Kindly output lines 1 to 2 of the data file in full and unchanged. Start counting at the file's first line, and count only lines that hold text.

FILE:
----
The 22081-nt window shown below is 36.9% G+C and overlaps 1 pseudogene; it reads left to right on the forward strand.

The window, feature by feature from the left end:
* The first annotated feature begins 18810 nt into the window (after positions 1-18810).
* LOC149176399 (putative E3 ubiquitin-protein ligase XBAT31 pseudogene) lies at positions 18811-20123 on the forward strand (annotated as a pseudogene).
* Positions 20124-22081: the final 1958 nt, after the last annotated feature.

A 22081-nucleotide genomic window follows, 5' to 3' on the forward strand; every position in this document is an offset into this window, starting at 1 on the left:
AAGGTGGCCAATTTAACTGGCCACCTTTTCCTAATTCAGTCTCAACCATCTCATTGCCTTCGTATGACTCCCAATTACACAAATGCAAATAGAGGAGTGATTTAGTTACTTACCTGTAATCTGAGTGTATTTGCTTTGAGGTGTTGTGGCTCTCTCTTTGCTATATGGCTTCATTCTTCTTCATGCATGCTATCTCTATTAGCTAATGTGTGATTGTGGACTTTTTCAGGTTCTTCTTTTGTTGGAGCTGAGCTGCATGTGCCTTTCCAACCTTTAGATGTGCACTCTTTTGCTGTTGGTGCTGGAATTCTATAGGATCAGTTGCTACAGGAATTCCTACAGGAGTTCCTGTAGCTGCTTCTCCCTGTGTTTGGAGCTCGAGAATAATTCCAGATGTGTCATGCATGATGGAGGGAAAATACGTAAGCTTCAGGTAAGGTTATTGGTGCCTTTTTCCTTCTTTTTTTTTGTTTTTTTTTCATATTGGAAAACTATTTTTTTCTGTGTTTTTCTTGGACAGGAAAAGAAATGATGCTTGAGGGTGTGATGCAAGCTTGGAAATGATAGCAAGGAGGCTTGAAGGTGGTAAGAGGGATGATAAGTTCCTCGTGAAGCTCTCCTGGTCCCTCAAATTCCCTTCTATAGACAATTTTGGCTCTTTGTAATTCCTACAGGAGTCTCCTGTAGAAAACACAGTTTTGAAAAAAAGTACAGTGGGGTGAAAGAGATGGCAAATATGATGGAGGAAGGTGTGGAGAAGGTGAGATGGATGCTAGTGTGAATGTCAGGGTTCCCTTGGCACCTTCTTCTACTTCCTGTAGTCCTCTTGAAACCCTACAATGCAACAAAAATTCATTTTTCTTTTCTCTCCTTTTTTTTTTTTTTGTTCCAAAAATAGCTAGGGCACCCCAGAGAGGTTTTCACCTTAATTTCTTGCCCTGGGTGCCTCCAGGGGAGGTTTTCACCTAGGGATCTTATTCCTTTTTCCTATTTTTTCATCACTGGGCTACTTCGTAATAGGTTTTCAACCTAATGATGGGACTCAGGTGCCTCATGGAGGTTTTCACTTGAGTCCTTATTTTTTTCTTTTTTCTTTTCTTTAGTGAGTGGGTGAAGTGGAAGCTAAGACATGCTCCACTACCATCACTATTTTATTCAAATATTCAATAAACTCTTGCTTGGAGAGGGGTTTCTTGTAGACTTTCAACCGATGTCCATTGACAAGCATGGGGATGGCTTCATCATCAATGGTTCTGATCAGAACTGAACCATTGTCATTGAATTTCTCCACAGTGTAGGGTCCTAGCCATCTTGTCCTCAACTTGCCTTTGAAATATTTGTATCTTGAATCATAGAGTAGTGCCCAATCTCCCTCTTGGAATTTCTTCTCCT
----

The 22081-nt window shown below is 36.9% G+C and overlaps 1 pseudogene; it reads left to right on the forward strand.

The window, feature by feature from the left end: